Label, label, label! Nothing is off limits or too obvious when it comes to labelling. Be specific and avoid vague terms such as ‘miscellaneous’ to ensure the whole family can help to keep things in order.
We all remember our childhood bedroom, so designing one that will be looked back on fondly is a nice idea. Kristine Georgakopoulos, interior designer at Eclectic Living, shares her tips on creating a room that balances rest and play.
Start by ensuring the room has longevity. Do this by investing in a good quality bed that will last and grow with your child. Then choose decorative pieces that are easily installed and replaced when needed – removable wallpaper, mobiles and murals are all good choices. I recommend staying away from themes or characters that will date quickly.
Be playful with colour, pattern and print. Create a youthful feel by going bold on the bedding, window treatments, soft furnishings and rugs. You can also add interesting details with wall murals, wallpaper and artwork.
Use your child’s favourite toys as decorative items. As they are often colourful and reflective of their interests, well-loved toys do well as room-enhancing items. I like to mount child-height wire baskets on the wall, to create more floor space for play time.
Layer the lighting in the room. Use statement ceiling lights to light up the room; softer lighting for bedtime stories; night-lights for comfort; and fairy lights for a magical touch.
Let the kids have a say. You’ll want to design a space that’s unique to your child, one that reflects their personalities, interests and likes. So, allow them to be creative and to express their own personality by asking them to help you choose the furnishings and colours in their bedroom.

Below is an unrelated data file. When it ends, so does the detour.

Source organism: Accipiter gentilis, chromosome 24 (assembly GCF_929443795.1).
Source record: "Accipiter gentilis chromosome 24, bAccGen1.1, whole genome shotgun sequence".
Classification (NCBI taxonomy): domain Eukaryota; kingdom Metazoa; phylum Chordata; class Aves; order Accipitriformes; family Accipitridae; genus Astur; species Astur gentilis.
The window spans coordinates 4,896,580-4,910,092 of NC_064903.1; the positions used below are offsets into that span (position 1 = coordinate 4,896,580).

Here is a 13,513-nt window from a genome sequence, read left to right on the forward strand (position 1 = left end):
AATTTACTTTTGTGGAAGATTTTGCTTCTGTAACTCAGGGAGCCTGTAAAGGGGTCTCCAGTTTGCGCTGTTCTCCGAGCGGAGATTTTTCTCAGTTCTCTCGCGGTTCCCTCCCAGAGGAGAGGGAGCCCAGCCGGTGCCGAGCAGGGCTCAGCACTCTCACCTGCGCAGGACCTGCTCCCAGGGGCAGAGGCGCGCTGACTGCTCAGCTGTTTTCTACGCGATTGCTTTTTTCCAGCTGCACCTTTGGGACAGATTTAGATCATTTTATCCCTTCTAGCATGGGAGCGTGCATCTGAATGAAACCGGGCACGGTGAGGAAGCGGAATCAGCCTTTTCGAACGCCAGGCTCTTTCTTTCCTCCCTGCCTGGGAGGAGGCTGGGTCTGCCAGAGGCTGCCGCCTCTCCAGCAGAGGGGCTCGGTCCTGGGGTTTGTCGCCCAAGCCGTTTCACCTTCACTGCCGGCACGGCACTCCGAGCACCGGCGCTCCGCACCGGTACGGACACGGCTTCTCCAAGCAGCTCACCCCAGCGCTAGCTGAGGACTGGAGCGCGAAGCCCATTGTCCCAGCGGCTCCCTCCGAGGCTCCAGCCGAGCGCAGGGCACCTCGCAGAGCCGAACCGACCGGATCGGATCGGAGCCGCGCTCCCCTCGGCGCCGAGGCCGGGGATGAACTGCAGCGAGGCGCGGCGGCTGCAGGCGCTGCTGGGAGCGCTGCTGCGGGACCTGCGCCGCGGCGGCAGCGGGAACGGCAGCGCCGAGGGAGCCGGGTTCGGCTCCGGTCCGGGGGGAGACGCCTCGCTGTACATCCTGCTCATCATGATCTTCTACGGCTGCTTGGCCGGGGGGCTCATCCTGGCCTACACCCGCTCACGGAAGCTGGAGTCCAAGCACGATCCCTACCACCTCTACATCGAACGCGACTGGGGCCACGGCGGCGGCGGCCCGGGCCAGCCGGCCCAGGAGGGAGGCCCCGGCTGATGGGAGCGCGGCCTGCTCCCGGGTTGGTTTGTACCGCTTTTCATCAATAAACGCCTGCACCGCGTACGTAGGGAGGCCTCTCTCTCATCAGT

Invest in good quality storage. Children play with toys for at least a decade, so spending on good quality storage is a good idea. Once they become teenagers the storage can be used to store clothes, books and gadgets.
With the option for distance learning remaining in the new term, Idil Koseoglu, from GoodMoodDXB, spells out the rules for a study station that’s motivating and fun.
Make it fun. Just because it’s designed for studying, doesn’t mean the space has to be boring. Creating a study area with bright colors and patterns automatically makes the thought of homework more attractive.
Get a mix of storage solutions. When choosing storage solutions, opt for a combination of open and closed storage. This allows kids easy access to books on their shelves, while the closed drawers keep the room tidy.
Divide the room. If you can, creating a space between the bed and desk is a good way to separate rest from work. If space allows, do this with a room divider, or with the use of different coloured paint.